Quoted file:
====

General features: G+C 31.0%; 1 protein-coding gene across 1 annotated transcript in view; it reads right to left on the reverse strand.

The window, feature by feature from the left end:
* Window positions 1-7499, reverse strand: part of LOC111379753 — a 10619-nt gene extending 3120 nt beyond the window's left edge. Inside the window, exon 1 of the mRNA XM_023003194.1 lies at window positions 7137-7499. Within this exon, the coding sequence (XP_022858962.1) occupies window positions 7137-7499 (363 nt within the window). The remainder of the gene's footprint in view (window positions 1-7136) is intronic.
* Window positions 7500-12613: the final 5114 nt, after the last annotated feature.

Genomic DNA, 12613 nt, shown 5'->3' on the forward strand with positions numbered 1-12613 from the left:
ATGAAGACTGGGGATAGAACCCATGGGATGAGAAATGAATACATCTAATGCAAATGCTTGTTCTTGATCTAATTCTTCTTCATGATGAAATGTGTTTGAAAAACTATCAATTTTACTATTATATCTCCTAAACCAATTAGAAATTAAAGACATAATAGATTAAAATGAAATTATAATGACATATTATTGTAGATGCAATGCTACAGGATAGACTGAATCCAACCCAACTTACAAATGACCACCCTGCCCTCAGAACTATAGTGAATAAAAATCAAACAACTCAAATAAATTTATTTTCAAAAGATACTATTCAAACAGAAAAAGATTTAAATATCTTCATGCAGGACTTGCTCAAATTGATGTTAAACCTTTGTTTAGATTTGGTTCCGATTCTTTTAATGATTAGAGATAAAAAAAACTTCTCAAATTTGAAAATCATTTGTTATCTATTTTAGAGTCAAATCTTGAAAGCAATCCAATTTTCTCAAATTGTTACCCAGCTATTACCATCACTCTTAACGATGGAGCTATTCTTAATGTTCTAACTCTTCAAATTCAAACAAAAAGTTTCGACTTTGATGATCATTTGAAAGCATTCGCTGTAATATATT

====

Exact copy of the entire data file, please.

General features: G+C 31.0%; 1 protein-coding gene across 1 annotated transcript in view; it reads right to left on the reverse strand.

The window, feature by feature from the left end:
* Window positions 1-7499, reverse strand: part of LOC111379753 — a 10619-nt gene extending 3120 nt beyond the window's left edge. Inside the window, exon 1 of the mRNA XM_023003194.1 lies at window positions 7137-7499. Within this exon, the coding sequence (XP_022858962.1) occupies window positions 7137-7499 (363 nt within the window). The remainder of the gene's footprint in view (window positions 1-7136) is intronic.
* Window positions 7500-12613: the final 5114 nt, after the last annotated feature.

Genomic DNA, 12613 nt, shown 5'->3' on the forward strand with positions numbered 1-12613 from the left:
ATGAAGACTGGGGATAGAACCCATGGGATGAGAAATGAATACATCTAATGCAAATGCTTGTTCTTGATCTAATTCTTCTTCATGATGAAATGTGTTTGAAAAACTATCAATTTTACTATTATATCTCCTAAACCAATTAGAAATTAAAGACATAATAGATTAAAATGAAATTATAATGACATATTATTGTAGATGCAATGCTACAGGATAGACTGAATCCAACCCAACTTACAAATGACCACCCTGCCCTCAGAACTATAGTGAATAAAAATCAAACAACTCAAATAAATTTATTTTCAAAAGATACTATTCAAACAGAAAAAGATTTAAATATCTTCATGCAGGACTTGCTCAAATTGATGTTAAACCTTTGTTTAGATTTGGTTCCGATTCTTTTAATGATTAGAGATAAAAAAAACTTCTCAAATTTGAAAATCATTTGTTATCTATTTTAGAGTCAAATCTTGAAAGCAATCCAATTTTCTCAAATTGTTACCCAGCTATTACCATCACTCTTAACGATGGAGCTATTCTTAATGTTCTAACTCTTCAAATTCAAACAAAAAGTTTCGACTTTGATGATCATTTGAAAGCATTCGCTGTAATATATT